Invasion ecology and invasive species management is arguably the hottest topic in conservation in the 21st century. Countless ecosystems across the world are currently overrun with non-native invaders that pose threats to native biodiversity, and a large portion of conservation efforts and dollars are spent on attempts to limit the spread of these invasive animals and plants. Such attempts often come in the form of culls or other efforts to exterminate these invasive populations, and with these culls come a lot of harsh feelings toward the invasives. We see that people often ‘hate’ an invader because of its impacts on native species and take great pleasure in killing it for the sake of conservation. A great irony exists here: many folks that pride themselves on loving wildlife will view invasive species very negatively and imprint malicious feelings on them even though these species are mostly introduced because of human activities and are only trying to survive in their new environment. With these ideas in mind, how do you think we should view invasive species? Are they some sort of evil entity or are they also victims of human impacts on wildlife? Feel free to bring in examples of invasive species that you can think of, and if you would prefer not to comment on this issue feel free to simply share an observation you have made of an invasive species.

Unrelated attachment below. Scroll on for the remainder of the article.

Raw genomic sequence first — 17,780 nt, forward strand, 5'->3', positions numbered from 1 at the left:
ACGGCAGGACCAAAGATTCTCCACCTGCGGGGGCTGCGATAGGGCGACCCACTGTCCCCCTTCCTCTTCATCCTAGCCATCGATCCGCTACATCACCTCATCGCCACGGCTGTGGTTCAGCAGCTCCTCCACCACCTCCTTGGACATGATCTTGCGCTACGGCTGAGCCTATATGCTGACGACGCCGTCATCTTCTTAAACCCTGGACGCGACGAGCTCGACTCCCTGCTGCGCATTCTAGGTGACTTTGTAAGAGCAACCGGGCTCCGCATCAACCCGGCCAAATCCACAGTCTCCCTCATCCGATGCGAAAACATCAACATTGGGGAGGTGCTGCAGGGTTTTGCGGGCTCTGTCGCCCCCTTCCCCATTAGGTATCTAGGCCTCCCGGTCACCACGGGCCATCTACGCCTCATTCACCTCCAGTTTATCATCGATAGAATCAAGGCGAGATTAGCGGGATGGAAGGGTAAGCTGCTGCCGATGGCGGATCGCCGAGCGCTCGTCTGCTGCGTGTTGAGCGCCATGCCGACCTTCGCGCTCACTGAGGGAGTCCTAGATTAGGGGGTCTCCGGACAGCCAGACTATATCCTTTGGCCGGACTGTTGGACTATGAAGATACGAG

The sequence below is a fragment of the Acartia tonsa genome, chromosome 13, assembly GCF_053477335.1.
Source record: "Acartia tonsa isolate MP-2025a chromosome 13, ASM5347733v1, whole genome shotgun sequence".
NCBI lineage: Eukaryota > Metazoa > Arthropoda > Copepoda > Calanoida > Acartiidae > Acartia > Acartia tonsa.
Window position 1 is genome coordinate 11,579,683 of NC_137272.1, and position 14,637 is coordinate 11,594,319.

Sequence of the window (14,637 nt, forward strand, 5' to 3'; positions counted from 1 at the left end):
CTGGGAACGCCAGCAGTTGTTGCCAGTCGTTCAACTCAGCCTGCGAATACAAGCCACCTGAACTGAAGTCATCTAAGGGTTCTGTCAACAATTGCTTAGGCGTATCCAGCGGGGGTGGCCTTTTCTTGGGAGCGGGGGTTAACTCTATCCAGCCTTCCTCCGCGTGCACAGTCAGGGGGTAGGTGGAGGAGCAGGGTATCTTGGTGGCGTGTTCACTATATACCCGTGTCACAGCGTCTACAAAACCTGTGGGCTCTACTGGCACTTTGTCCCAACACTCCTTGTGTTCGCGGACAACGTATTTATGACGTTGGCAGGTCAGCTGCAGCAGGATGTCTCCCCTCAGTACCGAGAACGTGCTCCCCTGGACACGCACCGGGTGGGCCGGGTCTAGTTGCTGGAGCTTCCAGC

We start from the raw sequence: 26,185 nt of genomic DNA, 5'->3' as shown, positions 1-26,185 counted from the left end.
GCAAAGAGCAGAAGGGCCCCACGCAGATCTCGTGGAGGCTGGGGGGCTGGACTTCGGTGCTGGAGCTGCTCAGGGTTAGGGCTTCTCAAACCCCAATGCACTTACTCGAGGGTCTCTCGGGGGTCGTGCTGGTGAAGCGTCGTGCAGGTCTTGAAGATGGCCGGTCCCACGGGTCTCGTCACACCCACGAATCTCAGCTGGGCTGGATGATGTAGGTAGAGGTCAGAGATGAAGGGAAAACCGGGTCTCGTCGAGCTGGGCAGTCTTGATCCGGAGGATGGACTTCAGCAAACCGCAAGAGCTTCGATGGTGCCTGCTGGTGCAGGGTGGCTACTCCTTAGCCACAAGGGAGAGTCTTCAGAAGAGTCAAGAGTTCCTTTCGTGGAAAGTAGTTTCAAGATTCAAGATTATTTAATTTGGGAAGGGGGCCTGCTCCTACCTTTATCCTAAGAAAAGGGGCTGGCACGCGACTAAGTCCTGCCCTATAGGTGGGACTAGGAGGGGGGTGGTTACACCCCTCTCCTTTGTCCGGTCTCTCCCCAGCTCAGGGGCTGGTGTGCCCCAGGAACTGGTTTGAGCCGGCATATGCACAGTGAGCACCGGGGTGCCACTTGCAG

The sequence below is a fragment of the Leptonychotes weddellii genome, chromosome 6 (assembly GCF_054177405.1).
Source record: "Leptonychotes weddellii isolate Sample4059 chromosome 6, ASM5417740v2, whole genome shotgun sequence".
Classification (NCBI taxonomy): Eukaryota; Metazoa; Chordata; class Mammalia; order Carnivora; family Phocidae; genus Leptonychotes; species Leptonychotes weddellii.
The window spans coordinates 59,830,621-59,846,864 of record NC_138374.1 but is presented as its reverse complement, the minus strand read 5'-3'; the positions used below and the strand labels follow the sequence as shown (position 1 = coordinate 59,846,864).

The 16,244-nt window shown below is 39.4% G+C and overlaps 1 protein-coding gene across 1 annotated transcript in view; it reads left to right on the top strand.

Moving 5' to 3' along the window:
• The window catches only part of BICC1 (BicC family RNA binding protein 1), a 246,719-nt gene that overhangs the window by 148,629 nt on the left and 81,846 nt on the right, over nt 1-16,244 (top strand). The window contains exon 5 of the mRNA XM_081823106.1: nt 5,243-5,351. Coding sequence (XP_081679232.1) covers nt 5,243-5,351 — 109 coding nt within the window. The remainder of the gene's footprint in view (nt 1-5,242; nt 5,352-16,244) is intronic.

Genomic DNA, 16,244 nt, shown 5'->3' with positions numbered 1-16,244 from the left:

We should acknowledge that invasive species are victims of unnatural displacement.
However, the demonization of said invasive species isn’t necessarily a bad thing. They didn’t ask to be removed from their natural range but that’s what happened and unless time travel comes into play, there’s not much we can do except remove them. By any means necessary. And if that means rallying local citizens to kill them then so be it. Whatever hatred comes along with that probably won’t do more harm than the animals themselves.
The species themselves shouldn’t be vilified, but we should deal with them in accordance to their impact on the environment they have been introduced into. If they are causing severe ecological damage, they certainly should be managed or removed if possible. Those that have a lesser impact should probably also be managed/removed, but that isn’t always feasible.